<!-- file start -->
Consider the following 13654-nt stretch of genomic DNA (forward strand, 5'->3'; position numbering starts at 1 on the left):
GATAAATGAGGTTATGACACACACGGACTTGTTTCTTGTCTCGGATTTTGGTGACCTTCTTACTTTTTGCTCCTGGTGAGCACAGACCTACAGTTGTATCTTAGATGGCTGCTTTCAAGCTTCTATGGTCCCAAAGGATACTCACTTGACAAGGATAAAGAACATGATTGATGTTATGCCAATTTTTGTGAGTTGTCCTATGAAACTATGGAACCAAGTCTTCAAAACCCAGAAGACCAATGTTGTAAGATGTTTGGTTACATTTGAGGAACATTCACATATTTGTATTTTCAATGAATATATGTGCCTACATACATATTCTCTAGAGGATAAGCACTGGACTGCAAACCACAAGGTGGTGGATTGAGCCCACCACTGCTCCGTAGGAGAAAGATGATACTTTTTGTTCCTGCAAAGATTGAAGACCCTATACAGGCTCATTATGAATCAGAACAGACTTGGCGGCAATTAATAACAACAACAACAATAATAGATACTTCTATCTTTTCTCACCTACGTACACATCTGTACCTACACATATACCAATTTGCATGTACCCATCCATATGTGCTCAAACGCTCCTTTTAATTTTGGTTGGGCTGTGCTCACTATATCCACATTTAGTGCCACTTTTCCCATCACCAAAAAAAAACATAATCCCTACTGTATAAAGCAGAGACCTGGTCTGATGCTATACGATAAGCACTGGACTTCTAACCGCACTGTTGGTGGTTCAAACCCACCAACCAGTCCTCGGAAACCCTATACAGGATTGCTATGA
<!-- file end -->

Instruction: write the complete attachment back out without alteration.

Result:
Consider the following 13654-nt stretch of genomic DNA (forward strand, 5'->3'; position numbering starts at 1 on the left):
GATAAATGAGGTTATGACACACACGGACTTGTTTCTTGTCTCGGATTTTGGTGACCTTCTTACTTTTTGCTCCTGGTGAGCACAGACCTACAGTTGTATCTTAGATGGCTGCTTTCAAGCTTCTATGGTCCCAAAGGATACTCACTTGACAAGGATAAAGAACATGATTGATGTTATGCCAATTTTTGTGAGTTGTCCTATGAAACTATGGAACCAAGTCTTCAAAACCCAGAAGACCAATGTTGTAAGATGTTTGGTTACATTTGAGGAACATTCACATATTTGTATTTTCAATGAATATATGTGCCTACATACATATTCTCTAGAGGATAAGCACTGGACTGCAAACCACAAGGTGGTGGATTGAGCCCACCACTGCTCCGTAGGAGAAAGATGATACTTTTTGTTCCTGCAAAGATTGAAGACCCTATACAGGCTCATTATGAATCAGAACAGACTTGGCGGCAATTAATAACAACAACAACAATAATAGATACTTCTATCTTTTCTCACCTACGTACACATCTGTACCTACACATATACCAATTTGCATGTACCCATCCATATGTGCTCAAACGCTCCTTTTAATTTTGGTTGGGCTGTGCTCACTATATCCACATTTAGTGCCACTTTTCCCATCACCAAAAAAAAACATAATCCCTACTGTATAAAGCAGAGACCTGGTCTGATGCTATACGATAAGCACTGGACTTCTAACCGCACTGTTGGTGGTTCAAACCCACCAACCAGTCCTCGGAAACCCTATACAGGATTGCTATGA